Scene work and monologues for theater students

Wednesday, August 29, 2007

Angels in America

(Harper is a sad Mormon Valium addict. In this monologue she is listening to the radio and talking to herself, as she often does.)
HARPER: People who are lonely, people left alone, sit talking nonsense to the air, imagining... beautiful systems dying, old fixed orders spiraling apart... When you look at the ozone layer, from outside, from a spaceship, it looks like a pale blue halo, a gentle, shimmering aureole encircling the atmosphere, encircling the earth. Thirty miles above our heads, a thin layer of three-atom oxygen molecules, product of photosynthesis, which explains the fussy vegetable preference for visible light, its rejection of darker rays and emanations. Danger from without. It's a kind of gift from God, the crowning touch to the creation of the world: guardian angels, hands linked, make a spherical net, a blue-green nesting orb, a shell of safety for life itself. But everywhere, things are collapsing, lies surfacing, systems of defense giving way...This is why, Joe, this is why I shouldn't be left alone...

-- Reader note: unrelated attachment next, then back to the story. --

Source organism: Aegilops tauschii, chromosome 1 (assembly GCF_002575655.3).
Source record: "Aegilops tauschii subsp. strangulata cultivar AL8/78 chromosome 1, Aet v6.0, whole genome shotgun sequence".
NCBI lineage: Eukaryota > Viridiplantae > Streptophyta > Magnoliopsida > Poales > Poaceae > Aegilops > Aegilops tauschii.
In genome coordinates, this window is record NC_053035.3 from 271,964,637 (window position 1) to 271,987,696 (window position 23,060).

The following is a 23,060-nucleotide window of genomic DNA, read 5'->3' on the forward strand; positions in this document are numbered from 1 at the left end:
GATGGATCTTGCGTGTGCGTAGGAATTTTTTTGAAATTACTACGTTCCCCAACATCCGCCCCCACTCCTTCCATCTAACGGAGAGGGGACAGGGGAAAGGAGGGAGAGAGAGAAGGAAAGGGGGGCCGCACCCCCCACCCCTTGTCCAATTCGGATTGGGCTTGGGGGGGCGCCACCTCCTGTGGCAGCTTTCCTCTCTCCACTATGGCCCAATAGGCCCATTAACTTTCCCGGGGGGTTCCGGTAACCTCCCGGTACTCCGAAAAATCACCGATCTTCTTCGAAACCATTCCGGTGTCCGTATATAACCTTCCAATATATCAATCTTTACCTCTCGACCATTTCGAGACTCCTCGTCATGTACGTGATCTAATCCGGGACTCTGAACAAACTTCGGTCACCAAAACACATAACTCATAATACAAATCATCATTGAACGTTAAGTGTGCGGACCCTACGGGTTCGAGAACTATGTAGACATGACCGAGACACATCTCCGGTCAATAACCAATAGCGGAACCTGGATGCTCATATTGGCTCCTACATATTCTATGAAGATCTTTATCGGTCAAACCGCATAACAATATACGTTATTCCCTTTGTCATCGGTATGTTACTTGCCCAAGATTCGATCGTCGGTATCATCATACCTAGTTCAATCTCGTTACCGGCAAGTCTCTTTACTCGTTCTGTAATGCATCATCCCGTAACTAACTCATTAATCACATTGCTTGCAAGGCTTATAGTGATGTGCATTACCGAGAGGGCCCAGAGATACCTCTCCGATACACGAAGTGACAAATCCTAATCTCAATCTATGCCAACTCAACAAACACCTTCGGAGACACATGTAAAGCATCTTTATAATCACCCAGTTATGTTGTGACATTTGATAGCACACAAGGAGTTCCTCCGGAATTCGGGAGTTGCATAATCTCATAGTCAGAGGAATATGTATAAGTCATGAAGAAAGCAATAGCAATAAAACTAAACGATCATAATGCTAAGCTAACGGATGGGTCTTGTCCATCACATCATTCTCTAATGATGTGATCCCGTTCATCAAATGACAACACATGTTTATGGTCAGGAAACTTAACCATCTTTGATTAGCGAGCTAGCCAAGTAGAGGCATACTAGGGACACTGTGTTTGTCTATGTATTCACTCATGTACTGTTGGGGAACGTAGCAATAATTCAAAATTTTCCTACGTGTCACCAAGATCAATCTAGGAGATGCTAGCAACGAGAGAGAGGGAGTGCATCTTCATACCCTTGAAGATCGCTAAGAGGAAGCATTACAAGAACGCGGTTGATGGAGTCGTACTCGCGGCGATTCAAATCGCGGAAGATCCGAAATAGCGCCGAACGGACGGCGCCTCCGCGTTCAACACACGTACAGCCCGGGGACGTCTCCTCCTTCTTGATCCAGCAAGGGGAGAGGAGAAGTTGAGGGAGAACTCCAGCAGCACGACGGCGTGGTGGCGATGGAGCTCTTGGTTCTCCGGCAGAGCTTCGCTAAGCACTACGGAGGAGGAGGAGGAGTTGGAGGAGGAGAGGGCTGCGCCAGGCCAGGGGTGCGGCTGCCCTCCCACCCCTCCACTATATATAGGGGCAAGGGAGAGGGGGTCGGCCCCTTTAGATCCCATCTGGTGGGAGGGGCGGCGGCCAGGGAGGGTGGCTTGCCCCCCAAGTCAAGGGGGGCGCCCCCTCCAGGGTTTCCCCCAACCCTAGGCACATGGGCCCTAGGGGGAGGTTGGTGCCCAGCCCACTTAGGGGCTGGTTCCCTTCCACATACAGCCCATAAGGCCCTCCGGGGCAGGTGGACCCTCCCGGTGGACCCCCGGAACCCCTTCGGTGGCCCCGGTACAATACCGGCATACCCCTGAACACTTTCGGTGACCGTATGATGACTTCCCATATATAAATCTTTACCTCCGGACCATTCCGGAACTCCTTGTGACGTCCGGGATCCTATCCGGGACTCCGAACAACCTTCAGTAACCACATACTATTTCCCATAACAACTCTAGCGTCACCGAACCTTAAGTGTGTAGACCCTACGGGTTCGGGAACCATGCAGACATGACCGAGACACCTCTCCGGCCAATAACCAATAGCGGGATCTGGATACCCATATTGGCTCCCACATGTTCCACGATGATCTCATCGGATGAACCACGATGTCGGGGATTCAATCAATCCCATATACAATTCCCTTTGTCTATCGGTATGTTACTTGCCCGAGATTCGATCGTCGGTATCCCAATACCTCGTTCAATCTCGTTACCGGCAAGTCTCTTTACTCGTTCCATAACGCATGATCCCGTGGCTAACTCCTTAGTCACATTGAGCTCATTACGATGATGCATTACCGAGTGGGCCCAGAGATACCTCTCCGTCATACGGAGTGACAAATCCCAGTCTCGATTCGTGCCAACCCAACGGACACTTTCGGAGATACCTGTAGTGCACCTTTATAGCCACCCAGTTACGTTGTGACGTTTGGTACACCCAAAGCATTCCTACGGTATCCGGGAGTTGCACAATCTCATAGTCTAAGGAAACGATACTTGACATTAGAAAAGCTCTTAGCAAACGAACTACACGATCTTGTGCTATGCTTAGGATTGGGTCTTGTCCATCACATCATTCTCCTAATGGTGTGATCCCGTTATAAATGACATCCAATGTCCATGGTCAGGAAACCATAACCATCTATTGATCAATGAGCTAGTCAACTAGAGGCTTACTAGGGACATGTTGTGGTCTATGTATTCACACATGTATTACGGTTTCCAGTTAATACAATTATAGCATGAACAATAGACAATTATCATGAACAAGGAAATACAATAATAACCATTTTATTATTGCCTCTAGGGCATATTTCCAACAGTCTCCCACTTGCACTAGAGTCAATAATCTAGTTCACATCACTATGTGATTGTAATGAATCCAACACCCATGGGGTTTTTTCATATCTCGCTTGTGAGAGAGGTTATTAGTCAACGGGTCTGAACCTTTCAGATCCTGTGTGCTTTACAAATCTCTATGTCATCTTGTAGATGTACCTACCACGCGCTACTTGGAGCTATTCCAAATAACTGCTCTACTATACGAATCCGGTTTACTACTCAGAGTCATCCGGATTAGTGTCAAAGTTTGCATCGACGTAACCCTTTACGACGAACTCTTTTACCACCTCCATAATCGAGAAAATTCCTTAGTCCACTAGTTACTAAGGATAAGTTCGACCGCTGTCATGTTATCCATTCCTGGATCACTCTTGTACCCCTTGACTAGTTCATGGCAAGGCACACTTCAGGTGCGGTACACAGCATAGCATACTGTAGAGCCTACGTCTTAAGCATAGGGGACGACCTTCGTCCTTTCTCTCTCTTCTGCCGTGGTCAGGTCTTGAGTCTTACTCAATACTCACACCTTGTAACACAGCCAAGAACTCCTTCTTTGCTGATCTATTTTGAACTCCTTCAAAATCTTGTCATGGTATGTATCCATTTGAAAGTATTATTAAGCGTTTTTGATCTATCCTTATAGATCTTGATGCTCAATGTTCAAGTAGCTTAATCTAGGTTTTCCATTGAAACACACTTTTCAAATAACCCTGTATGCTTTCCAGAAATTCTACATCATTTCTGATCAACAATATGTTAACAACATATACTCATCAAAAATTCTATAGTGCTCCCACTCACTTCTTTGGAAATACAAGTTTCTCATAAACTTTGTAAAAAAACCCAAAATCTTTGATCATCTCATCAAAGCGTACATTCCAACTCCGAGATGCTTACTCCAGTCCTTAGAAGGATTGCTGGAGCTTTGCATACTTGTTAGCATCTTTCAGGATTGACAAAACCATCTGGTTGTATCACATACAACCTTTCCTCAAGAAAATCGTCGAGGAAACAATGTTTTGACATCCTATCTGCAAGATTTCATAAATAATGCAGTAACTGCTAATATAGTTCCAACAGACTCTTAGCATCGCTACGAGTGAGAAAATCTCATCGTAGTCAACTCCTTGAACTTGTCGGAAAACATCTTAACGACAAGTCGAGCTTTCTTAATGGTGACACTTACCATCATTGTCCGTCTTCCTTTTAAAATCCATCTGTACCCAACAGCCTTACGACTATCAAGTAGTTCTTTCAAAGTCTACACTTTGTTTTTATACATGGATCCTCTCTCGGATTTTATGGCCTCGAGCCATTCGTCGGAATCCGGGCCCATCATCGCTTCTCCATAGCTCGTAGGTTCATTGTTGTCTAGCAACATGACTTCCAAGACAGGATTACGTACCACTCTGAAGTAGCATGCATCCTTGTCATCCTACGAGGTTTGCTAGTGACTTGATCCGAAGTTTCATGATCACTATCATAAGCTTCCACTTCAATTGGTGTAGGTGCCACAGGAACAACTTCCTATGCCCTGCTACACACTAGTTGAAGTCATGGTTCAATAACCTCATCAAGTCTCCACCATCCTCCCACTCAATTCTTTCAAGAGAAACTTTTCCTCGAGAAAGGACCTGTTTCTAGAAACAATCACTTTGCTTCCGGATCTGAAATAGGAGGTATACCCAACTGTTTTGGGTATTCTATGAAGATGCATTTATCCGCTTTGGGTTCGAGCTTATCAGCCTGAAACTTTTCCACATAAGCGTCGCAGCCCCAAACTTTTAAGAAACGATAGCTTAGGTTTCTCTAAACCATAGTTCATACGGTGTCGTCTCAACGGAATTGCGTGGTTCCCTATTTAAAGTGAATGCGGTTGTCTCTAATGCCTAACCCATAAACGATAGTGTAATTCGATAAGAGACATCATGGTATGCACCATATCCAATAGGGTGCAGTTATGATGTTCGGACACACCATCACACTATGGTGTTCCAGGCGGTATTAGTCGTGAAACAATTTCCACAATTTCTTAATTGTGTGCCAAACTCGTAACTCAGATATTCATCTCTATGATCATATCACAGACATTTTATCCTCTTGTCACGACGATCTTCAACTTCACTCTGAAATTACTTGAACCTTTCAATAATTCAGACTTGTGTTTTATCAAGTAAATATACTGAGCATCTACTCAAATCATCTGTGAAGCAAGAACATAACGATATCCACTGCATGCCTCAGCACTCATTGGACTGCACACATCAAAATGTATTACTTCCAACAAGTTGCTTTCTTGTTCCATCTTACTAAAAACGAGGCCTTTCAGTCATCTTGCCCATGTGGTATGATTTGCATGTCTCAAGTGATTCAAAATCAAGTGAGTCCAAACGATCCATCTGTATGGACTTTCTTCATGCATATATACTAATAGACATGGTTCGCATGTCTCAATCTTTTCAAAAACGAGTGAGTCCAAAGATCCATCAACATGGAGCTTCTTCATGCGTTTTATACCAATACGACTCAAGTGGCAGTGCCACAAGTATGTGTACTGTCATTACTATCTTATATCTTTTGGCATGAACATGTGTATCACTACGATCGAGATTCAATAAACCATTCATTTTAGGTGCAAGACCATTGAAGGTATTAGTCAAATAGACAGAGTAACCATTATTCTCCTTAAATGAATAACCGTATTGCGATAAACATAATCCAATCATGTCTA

I'd like to go traveling. Leave you behind to worry. I'll send postcards with strange stamps and tantalizing messages on the back. "Later maybe." "Nevermore..."
I'm undecided. I something's going to give. It's 1985. Fifteen years till the third millenium. Maybe Christ will come again. Or maybe troubles will come, and the sky will collapse and there will be terrible rains and showers of poison light, or maybe my life is really fine, maybe Joe loves me and I'm only crazy thinking otherwise, or maybe not, maybe it's even worse than I know, maybe...I want to know, maybe I don't. The's killing me...


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